Driver drowsiness was seen in 25 per cent of all crashes and was higher in run-off-road crashes. The study also found that mental health and psychological distress played a role in 12 per cent of crashes.

Injuries rated as ‘3’ or higher (up to 6) were defined as ‘serious’, and involved drivers being admitted to hospital. Injuries in this category included loss of consciousness for up to six hours, injuries to the kidney, and liver and femur fractures.

ECIS crashes were very severe, with half of the drivers suffering serious injuries that were rated as 3 or higher on the Abbreviated Injury Scale.

The probability of sustaining this level of trauma was associated with impact speed, showing that speed not only increases the risk of being involved in a crash but is directly linked to the type and severity of injuries.

At a 60 km/h impact speed, the risk to the driver of suffering a serious AIS 3+ injury is 50 per cent in a frontal impact crash.

Vehicle age was an important factor associated with injury severity. Safety features, especially airbags, were lacking in older vehicles, while seat belt non-use also contributed to higher levels of injury.

Nearly half of drivers were trapped in their vehicle due to the amount of vehicle crush, requiring extensive support from emergency services personnel.

Drivers of newer vehicles holding a five-star ANCAP safety rating fared best with the lowest proportion (17.2 per cent) of drivers being seriously injured. These results highlight the importance of drivers having the safest car possible and a continued focus on improving vehicle safety for all road users. For drivers of cars with a safety rating of three stars or lower, more than half were seriously injured.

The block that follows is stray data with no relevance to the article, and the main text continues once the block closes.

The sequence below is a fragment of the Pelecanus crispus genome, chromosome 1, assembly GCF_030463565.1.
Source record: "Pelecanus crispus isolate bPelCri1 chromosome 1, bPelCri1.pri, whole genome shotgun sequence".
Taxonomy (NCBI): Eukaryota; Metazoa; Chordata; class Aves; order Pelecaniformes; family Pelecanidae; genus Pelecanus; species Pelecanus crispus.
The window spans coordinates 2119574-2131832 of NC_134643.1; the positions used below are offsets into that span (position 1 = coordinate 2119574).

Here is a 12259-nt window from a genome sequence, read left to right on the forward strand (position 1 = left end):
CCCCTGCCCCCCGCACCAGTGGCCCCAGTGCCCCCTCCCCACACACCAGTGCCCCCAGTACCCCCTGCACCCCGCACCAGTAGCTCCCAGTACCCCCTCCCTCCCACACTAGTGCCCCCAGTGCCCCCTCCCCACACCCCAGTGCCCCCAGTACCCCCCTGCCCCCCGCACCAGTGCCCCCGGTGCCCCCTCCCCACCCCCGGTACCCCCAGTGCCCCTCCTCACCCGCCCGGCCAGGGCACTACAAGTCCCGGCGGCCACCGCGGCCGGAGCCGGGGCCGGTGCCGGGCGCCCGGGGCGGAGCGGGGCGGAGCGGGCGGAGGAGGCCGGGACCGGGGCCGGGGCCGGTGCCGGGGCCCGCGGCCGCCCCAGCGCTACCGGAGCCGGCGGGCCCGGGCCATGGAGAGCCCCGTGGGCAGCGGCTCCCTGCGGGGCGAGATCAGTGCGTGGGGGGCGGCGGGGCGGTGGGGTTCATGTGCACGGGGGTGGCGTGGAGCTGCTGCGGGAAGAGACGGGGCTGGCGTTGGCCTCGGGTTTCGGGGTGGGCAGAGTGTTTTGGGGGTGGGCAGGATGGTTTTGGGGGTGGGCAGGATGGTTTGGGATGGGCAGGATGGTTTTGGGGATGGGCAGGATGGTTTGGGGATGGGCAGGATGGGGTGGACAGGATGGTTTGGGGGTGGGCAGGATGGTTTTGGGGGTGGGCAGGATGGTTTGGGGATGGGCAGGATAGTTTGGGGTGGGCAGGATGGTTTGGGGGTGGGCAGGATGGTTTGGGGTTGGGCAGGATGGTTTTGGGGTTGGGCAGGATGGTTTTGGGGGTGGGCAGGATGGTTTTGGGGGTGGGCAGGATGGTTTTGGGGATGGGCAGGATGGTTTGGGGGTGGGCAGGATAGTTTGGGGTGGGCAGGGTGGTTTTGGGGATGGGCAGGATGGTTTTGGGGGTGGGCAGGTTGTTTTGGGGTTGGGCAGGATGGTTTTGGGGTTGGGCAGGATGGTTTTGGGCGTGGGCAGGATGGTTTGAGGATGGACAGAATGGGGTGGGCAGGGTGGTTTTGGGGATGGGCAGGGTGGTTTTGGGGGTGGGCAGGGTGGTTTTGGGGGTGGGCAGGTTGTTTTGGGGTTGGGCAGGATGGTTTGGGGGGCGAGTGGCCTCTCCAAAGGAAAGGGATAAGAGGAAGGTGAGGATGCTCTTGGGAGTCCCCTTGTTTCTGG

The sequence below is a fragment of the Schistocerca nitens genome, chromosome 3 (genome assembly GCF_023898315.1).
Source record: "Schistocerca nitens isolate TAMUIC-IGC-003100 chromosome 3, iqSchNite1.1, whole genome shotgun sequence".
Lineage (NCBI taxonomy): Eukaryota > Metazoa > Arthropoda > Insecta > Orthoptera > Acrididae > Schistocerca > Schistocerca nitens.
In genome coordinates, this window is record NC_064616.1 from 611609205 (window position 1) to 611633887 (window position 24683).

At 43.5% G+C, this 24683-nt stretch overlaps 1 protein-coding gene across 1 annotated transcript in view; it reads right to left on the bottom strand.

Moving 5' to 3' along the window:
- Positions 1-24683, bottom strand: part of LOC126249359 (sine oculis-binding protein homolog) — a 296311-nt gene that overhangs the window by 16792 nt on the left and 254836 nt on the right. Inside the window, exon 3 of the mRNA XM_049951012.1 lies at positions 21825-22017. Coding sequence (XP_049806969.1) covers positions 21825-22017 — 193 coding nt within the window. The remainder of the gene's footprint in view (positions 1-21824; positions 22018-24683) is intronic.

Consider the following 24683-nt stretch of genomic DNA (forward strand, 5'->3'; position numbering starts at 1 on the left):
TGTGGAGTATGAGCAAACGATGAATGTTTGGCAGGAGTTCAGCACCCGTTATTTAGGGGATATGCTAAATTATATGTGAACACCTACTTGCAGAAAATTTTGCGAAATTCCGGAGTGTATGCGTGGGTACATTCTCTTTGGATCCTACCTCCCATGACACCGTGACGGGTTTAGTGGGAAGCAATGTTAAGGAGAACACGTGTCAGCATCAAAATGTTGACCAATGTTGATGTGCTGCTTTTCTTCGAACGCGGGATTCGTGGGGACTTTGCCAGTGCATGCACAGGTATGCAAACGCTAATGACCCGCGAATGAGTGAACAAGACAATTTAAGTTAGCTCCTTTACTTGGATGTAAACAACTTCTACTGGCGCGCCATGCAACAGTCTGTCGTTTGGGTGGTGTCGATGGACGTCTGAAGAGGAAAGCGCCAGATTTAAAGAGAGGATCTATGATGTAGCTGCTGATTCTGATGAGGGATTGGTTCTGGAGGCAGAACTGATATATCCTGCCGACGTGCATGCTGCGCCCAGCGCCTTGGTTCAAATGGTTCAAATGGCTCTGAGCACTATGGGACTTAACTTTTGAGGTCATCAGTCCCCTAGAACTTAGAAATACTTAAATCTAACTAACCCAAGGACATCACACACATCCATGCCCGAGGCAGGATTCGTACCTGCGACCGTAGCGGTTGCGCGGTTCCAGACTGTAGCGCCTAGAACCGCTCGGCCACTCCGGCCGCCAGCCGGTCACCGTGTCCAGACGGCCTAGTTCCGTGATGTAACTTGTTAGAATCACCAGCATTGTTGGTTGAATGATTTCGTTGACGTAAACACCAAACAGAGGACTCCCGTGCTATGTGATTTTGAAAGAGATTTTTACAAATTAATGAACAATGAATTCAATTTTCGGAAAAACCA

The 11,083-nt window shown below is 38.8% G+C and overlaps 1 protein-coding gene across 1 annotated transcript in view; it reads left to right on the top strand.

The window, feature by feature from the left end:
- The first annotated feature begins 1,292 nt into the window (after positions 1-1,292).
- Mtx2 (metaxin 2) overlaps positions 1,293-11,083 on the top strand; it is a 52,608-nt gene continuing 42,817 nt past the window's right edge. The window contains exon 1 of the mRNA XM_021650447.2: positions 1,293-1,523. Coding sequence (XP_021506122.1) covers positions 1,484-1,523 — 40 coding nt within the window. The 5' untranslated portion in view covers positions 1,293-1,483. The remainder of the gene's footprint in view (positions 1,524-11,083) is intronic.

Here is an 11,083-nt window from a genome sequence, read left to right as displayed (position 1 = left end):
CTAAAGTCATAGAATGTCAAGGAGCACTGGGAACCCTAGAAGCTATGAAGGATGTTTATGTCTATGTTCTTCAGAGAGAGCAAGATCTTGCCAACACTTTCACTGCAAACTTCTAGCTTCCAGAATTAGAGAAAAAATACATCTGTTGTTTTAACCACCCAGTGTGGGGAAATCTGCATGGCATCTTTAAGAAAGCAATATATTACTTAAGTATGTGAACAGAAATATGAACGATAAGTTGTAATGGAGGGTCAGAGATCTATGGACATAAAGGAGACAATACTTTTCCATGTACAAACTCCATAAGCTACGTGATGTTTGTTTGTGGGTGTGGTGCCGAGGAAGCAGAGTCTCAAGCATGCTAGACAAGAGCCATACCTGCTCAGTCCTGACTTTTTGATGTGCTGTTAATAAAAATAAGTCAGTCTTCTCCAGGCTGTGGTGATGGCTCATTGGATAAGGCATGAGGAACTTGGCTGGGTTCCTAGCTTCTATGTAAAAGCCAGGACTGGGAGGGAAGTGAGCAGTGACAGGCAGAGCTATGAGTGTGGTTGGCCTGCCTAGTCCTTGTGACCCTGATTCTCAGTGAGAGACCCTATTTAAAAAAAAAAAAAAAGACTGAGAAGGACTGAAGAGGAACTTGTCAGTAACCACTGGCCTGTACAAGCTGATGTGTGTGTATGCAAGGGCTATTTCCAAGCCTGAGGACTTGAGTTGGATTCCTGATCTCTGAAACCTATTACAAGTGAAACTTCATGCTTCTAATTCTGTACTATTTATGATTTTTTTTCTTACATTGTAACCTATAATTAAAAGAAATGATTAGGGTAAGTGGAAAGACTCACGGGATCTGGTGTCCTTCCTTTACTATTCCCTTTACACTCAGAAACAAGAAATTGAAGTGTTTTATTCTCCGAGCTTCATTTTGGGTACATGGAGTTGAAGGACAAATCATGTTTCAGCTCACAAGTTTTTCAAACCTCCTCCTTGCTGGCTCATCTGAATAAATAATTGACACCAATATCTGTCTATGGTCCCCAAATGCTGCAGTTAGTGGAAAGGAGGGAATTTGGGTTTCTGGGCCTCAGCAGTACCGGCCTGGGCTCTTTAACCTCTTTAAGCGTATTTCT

“What we saw was that even for the nearly 60 per cent of crashes where the involved driver(s) met all the criteria of being a Safe Driver, crashes still occurred and drivers were seriously injured,” said Fitzharris.

“This shows the need to focus on long-term sustainable solutions that will protect drivers from being seriously injured when crashes occur. Clearly though, immediate actions including measures to improve driver compliance and those focused on reducing the speeds at which vehicles crash is needed.”

The goal of ECIS was to identify measures that can be ‘scaled up’ across Victoria, which could prevent serious injuries in the future. With lessons from Sweden and use of the Safe System approach that underpins Australia’s road safety strategy, identifying the requirements for Safe drivers, Safe vehicles and Safe roads was a key part of the study.

“Our findings show that the potential to reduce the number of drivers and passengers injured on Victorian roads is significant. Ultimately, with the right settings, the study shows that eliminating serious injury from crashes is possible. This is an important finding of global significance,” said Fitzharris.

With over 6,000 people hospitalised following a road crash in Victoria, 62 per cent of which are drivers and passengers of cars, the insights from the ECIS program have potential to benefit many Victorians and protect all road users.